AFI #24: E.T. the Extra-Terrestrial

etWhen it comes to sappy science fiction Steven Spielberg opened and closed the book in 1982 with E.T. the Extra-Terrestrial, the story of a California family that takes in a friendly alien who was accidentally left behind by his space travelling partners from some unknown planet. Released just three years after Sigourney Weaver battled a terrifying space monster in Ridley Scott’s Alien, E.T. is the Casper the Friendly Ghost of science fiction. I was 16 year’s old when E.T. came out and I remember thinking it was sappy back then and watching it again this weekend did nothing to change my mind. Don’t get me wrong — it’s a cute film and that darn E.T. was so adorable (E.T. phone home!), but in terms of the best films in American history I can’t agree with the AFI here.

The film is ridiculously cliche and you know what’s going to happen all along. I’m not going to tear it apart — it is indeed iconic, but you know what I’m getting at. To say it’s predictable is an understatement. So how about some nice moments for posterity? The scene where E.T. hides in the closet among Elliott’s stuffed animals so the mom won’t see him is terrific. As is the scene where E.T. gets drunk on Coors and topples over in the family’s kitchen. And then there’s the adorable scene where young Gertie (Drew Barrymore) dresses E.T. up as a woman. And of course who could forget the scene where Elliott flies off into the moonlight with E.T. in a basket on his handlebars. Yes, iconic moments all.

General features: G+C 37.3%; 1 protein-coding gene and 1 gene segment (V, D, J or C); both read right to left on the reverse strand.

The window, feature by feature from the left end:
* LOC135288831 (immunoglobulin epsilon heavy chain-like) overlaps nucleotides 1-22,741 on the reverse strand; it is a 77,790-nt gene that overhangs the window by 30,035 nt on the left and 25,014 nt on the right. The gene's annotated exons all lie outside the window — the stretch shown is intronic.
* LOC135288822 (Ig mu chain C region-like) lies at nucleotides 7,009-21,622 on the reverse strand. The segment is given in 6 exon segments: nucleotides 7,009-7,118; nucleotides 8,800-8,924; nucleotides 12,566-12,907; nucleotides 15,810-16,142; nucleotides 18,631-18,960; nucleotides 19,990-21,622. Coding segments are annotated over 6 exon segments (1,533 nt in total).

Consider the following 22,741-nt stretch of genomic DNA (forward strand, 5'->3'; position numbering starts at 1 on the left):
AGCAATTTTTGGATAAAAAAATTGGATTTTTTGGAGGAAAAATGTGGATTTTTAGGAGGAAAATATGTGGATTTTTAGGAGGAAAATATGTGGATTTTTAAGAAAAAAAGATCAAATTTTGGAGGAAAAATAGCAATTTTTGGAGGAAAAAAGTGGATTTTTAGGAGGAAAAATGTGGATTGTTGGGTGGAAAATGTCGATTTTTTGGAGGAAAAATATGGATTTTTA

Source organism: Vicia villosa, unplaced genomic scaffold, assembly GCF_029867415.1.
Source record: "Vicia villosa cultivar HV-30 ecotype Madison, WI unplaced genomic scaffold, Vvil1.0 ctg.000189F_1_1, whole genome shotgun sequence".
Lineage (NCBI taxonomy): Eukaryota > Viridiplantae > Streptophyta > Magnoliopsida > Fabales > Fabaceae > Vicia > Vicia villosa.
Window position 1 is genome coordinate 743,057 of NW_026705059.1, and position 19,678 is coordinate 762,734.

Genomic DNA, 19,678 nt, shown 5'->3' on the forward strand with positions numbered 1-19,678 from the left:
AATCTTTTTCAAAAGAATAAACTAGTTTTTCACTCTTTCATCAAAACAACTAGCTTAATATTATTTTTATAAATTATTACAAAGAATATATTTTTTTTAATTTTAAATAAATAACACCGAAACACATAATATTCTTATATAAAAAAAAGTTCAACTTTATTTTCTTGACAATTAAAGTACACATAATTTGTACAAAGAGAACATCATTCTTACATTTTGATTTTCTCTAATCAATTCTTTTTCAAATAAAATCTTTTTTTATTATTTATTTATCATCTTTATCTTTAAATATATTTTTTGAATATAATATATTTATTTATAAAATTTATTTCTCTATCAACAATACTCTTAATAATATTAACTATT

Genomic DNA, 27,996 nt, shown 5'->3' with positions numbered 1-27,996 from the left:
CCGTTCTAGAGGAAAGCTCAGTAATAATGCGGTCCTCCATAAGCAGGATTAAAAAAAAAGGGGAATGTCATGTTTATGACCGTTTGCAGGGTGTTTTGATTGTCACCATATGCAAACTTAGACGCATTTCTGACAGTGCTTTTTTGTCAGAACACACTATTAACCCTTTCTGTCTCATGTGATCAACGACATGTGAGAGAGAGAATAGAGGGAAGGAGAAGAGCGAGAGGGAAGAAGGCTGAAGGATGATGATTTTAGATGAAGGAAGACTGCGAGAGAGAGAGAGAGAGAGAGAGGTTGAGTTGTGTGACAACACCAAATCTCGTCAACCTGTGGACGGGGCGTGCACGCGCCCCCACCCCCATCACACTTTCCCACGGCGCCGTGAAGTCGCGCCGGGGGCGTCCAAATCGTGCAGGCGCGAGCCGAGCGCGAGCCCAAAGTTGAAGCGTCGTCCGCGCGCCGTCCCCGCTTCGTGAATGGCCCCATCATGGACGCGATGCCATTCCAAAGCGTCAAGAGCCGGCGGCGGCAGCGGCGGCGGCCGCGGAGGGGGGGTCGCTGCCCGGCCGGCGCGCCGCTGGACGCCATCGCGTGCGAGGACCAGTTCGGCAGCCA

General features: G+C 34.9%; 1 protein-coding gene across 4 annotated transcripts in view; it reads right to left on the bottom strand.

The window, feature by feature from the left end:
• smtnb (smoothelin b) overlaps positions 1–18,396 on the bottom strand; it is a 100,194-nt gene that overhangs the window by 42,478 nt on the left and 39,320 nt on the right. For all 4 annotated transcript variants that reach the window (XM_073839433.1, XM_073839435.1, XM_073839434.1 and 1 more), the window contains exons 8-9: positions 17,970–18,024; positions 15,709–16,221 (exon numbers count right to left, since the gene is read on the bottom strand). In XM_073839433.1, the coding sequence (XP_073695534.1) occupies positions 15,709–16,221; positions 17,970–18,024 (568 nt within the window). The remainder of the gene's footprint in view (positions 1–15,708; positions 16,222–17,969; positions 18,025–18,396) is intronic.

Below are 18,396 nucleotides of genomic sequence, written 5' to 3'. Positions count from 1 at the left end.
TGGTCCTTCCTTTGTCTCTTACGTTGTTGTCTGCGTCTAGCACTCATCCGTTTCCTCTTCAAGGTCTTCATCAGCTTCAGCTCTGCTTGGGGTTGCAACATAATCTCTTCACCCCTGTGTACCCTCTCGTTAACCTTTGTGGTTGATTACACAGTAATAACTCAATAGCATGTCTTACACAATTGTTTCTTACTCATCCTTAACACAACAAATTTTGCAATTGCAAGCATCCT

I’m not sure what Spielberg was going for here. His Close Encounters five years earlier was a much better alien movie, but perhaps he did E.T. simply so the kids who were too young to see Close Encounters could have an alien movie they could call their own. I will give it this though — the John Williams score is amazing and one of the best of his career — and it did indeed win the Oscar. Thank god the film didn’t, though it was indeed nominated for Best Picture for some odd reason (I think Gandhi might have rolled over in his grave had he lost the Oscar to this glorified after school special).

Next Up: The Grapes of Wrath

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